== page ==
Friday, March 22, 2019


Suffers from familiarity if you're a horror fan, but it's a great way to get those who aren't in theaters to see it. Made for horror fans and those eagerly awaiting to see if Peele can live up to expectations.

Rated R for violence/terror, and language.


Trying to follow-up the brilliant Get Out would be no easy task for anyone. Jordan Peele comes close with Us, stumbling with a final twist horror fans will see coming a mile away. A second viewing will clear up some questions, but it’s also going to raise more.

While new layers and nuances abound with Get Out, Us is best taken at face value. Repeat viewings will be fun, but the screenplay doesn’t come close to Get Out. In the long run, what Peele has managed to do is bring in an audience who would normally never watch these kinds of films.

In 1986, Adelaide (Madison Curry) is visiting a boardwalk in Santa Cruz with her parents. After wandering off, she enters a fun house where she comes face-to-face with a doppelgänger leaving her traumatized. Now grown (Lupita Nyong’o) with a family of her own — husband Gabe (Winston Duke) and children Zora (Shahadi Wright Joseph) and Jason (Evan Alex) — Adelaide is vacationing back in Santa Cruz.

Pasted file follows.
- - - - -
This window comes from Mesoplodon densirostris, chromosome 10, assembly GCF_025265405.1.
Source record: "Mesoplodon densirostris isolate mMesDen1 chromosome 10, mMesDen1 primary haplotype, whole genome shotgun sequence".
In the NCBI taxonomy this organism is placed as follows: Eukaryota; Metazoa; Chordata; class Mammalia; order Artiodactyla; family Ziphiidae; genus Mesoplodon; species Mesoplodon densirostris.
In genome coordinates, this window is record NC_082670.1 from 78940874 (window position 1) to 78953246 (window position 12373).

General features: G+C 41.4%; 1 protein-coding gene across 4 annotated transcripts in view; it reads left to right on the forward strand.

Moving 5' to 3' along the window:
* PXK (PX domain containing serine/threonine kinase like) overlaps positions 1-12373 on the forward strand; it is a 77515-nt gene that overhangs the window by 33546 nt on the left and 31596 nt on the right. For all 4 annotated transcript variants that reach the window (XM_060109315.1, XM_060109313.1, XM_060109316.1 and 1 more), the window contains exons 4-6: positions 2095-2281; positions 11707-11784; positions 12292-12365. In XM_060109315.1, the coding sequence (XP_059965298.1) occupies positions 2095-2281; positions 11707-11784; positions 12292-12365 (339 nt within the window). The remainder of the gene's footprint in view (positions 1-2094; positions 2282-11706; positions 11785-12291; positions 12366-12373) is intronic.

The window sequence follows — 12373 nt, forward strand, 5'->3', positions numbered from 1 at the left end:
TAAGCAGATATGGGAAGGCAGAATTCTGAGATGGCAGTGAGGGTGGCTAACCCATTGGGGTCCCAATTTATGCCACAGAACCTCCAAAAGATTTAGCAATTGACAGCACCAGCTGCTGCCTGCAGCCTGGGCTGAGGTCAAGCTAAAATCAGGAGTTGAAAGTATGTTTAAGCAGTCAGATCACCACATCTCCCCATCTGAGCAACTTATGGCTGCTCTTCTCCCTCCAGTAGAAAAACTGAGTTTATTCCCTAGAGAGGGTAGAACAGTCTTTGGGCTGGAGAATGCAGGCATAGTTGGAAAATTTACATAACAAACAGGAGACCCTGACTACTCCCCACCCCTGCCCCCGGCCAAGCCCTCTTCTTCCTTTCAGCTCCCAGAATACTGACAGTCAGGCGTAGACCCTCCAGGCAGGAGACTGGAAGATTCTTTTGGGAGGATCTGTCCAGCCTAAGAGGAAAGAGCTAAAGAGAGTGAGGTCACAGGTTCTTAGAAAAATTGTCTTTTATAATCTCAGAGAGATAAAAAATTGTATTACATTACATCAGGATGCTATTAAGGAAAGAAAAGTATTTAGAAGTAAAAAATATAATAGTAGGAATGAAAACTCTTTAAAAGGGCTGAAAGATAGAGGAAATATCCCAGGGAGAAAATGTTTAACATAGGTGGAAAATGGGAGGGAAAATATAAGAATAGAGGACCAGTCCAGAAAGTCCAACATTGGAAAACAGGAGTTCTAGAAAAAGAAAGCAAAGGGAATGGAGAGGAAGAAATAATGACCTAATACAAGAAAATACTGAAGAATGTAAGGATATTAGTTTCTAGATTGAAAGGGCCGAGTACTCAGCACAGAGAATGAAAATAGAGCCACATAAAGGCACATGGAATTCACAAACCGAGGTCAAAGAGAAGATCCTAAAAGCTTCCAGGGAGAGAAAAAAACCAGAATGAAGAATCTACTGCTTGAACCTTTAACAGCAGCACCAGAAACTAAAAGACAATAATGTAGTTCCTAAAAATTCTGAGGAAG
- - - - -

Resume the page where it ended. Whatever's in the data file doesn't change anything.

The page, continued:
Soon enough, a series of coincidences pointed out by her friend Kitty (Elisabeth Moss), can’t prepare her for when doppelgängers of her entire family come knocking. Now, everyone is in a fight for their lives to escape their clutches, find out who they are, where they came from, and what they want!

A lot of hype has been building since Us debuted at SXSW and for good reason. This is a very well constructed thrill ride that keeps you intrigued from start to finish. The cast is pitch perfect keeping us laughing one minute and on the edge of our seats the next. Nyong’o gives the lead performance she’s been waiting for and this is the most tolerable Tim Heidecker has ever been. Michael Abels’s score is also one of the best horror scores in a long time.

There may be a few bumps along the way, but at least it doesn’t completely fall apart. The idea of violent doppelgängers is terrifying enough, it’s too bad there are so many questions unanswered. Normally, horror movies better when there’s an air of mystery, unfortunately in the case of Us, it’s a tad too mysterious.

Us may not be Oscar worthy, but that’s no reason not to just sit back, enjoy the ride, and let it terrorize you as Peele intended.

4 out of 5

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